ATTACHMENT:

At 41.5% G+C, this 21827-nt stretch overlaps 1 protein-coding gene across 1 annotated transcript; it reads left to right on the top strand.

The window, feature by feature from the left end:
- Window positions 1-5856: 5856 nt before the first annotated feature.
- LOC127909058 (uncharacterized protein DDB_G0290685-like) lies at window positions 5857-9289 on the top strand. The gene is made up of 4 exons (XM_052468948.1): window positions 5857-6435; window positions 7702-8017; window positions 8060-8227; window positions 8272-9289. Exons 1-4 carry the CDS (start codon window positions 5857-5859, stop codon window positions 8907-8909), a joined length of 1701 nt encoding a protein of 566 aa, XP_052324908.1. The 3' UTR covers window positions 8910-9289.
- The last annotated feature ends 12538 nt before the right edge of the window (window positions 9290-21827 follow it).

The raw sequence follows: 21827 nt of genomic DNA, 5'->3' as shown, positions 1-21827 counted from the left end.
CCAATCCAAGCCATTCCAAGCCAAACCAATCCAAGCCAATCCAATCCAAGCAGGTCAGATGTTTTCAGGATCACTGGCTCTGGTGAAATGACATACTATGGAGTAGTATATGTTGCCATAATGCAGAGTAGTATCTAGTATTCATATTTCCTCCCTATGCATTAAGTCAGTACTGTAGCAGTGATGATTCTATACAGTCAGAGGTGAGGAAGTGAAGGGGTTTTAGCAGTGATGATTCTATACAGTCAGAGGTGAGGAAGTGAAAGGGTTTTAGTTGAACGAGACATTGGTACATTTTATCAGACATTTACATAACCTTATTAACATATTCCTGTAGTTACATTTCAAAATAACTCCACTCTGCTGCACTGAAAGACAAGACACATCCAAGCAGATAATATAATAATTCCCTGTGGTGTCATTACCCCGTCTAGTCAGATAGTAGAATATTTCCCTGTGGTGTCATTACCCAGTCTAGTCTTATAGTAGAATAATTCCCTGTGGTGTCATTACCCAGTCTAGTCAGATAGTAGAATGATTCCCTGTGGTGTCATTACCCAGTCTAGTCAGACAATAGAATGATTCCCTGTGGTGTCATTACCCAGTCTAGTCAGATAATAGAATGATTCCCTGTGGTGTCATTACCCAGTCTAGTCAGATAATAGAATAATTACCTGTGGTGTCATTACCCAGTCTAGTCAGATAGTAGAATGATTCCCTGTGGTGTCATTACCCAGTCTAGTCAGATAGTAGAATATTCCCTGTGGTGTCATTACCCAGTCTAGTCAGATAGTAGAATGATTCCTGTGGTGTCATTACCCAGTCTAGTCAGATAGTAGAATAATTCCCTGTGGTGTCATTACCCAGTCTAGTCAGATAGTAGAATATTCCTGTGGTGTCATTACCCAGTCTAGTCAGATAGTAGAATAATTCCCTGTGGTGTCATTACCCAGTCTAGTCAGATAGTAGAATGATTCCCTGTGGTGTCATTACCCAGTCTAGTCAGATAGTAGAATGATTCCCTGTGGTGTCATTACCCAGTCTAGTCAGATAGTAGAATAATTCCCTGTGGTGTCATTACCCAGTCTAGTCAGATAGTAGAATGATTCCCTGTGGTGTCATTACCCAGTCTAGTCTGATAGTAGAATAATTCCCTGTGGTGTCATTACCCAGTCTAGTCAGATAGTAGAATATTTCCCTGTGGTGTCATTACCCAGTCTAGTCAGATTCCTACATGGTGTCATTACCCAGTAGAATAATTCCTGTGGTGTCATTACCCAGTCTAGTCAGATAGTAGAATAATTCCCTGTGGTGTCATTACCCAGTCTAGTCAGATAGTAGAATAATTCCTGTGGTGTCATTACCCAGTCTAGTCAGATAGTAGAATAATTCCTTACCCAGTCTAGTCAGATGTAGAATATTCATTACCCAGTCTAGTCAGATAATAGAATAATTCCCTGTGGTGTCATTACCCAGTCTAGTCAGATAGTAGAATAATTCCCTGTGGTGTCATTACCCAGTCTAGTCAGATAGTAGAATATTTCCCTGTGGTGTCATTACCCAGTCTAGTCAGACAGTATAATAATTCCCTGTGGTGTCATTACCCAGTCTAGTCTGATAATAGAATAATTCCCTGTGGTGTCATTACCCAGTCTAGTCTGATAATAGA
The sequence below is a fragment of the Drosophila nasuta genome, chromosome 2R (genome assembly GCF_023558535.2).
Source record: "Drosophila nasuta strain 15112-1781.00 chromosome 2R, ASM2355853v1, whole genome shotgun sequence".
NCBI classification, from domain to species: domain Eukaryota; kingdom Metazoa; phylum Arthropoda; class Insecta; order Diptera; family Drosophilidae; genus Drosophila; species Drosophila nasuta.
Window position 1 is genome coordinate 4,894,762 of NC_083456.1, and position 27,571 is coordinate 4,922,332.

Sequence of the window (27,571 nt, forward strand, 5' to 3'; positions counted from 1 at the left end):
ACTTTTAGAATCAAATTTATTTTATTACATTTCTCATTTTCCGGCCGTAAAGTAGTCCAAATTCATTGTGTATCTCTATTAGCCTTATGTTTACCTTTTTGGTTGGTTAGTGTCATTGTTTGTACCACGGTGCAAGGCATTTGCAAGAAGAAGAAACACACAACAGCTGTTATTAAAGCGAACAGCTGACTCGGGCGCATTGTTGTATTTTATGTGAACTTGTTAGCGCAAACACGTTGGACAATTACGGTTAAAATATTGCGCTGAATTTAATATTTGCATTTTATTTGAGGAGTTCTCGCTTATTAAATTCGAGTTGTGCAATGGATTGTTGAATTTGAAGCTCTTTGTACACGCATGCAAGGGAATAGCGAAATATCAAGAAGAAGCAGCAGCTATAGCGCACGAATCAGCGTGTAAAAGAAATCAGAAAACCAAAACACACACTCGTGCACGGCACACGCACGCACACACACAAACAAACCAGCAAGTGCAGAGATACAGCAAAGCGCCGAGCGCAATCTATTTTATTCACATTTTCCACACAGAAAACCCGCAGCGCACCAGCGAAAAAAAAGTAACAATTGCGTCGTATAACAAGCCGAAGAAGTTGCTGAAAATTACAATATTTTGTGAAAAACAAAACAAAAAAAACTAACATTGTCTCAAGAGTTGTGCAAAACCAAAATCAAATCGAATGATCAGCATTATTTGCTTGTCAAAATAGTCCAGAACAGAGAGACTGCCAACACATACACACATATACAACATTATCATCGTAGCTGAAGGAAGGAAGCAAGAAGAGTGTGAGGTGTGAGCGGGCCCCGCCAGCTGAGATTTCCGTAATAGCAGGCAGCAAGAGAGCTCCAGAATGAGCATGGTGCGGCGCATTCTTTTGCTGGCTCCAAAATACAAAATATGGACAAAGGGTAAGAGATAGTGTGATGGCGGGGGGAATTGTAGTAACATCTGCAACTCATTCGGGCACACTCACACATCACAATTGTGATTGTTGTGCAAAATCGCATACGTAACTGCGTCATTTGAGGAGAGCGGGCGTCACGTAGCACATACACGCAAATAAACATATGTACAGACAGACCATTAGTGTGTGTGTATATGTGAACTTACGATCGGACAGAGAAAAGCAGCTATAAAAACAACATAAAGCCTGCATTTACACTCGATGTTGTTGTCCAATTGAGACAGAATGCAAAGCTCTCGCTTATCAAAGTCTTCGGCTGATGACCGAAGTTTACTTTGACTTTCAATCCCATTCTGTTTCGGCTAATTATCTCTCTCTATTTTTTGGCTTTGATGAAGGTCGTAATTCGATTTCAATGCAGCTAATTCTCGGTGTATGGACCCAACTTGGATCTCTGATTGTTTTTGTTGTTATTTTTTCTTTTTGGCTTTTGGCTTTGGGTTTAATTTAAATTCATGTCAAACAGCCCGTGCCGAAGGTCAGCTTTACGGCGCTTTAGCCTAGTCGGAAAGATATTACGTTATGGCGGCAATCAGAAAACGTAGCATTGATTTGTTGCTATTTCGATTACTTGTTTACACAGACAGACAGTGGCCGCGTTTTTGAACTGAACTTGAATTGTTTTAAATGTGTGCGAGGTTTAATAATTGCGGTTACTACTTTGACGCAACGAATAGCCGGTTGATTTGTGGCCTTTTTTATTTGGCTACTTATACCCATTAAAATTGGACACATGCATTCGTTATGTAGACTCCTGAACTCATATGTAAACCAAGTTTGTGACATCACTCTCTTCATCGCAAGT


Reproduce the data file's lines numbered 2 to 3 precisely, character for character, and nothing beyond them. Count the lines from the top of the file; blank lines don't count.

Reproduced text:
The window, feature by feature from the left end:
- Window positions 1-5856: 5856 nt before the first annotated feature.